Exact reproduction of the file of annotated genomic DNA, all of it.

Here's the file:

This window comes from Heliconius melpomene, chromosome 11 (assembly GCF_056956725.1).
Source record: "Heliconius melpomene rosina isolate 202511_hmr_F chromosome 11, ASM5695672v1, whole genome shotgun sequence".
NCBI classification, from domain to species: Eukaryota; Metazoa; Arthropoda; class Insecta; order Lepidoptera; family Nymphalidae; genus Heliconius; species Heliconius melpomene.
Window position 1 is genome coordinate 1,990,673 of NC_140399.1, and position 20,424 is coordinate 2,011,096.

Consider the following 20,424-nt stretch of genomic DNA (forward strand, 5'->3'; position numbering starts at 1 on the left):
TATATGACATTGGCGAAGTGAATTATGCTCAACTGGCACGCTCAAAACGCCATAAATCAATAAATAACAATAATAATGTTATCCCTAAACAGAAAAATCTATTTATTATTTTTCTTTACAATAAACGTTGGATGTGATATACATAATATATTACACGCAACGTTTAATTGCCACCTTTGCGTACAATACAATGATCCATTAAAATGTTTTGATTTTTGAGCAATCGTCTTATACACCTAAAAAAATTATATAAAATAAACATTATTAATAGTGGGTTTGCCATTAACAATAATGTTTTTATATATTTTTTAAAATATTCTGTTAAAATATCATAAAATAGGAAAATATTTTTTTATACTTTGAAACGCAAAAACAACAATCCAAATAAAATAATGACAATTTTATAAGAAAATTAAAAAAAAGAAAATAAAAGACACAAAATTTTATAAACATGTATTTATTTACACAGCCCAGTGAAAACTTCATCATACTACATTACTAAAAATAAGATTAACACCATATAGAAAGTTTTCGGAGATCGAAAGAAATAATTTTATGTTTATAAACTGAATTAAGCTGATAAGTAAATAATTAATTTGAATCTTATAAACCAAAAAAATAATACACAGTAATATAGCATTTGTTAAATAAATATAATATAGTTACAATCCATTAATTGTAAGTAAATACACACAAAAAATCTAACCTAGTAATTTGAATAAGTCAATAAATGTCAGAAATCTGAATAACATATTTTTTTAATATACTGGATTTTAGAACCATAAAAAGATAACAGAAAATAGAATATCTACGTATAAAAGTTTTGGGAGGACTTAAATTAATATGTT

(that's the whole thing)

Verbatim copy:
This window comes from Heliconius melpomene, chromosome 11 (assembly GCF_056956725.1).
Source record: "Heliconius melpomene rosina isolate 202511_hmr_F chromosome 11, ASM5695672v1, whole genome shotgun sequence".
NCBI classification, from domain to species: Eukaryota; Metazoa; Arthropoda; class Insecta; order Lepidoptera; family Nymphalidae; genus Heliconius; species Heliconius melpomene.
Window position 1 is genome coordinate 1,990,673 of NC_140399.1, and position 20,424 is coordinate 2,011,096.

Consider the following 20,424-nt stretch of genomic DNA (forward strand, 5'->3'; position numbering starts at 1 on the left):
TATATGACATTGGCGAAGTGAATTATGCTCAACTGGCACGCTCAAAACGCCATAAATCAATAAATAACAATAATAATGTTATCCCTAAACAGAAAAATCTATTTATTATTTTTCTTTACAATAAACGTTGGATGTGATATACATAATATATTACACGCAACGTTTAATTGCCACCTTTGCGTACAATACAATGATCCATTAAAATGTTTTGATTTTTGAGCAATCGTCTTATACACCTAAAAAAATTATATAAAATAAACATTATTAATAGTGGGTTTGCCATTAACAATAATGTTTTTATATATTTTTTAAAATATTCTGTTAAAATATCATAAAATAGGAAAATATTTTTTTATACTTTGAAACGCAAAAACAACAATCCAAATAAAATAATGACAATTTTATAAGAAAATTAAAAAAAAGAAAATAAAAGACACAAAATTTTATAAACATGTATTTATTTACACAGCCCAGTGAAAACTTCATCATACTACATTACTAAAAATAAGATTAACACCATATAGAAAGTTTTCGGAGATCGAAAGAAATAATTTTATGTTTATAAACTGAATTAAGCTGATAAGTAAATAATTAATTTGAATCTTATAAACCAAAAAAATAATACACAGTAATATAGCATTTGTTAAATAAATATAATATAGTTACAATCCATTAATTGTAAGTAAATACACACAAAAAATCTAACCTAGTAATTTGAATAAGTCAATAAATGTCAGAAATCTGAATAACATATTTTTTTAATATACTGGATTTTAGAACCATAAAAAGATAACAGAAAATAGAATATCTACGTATAAAAGTTTTGGGAGGACTTAAATTAATATGTT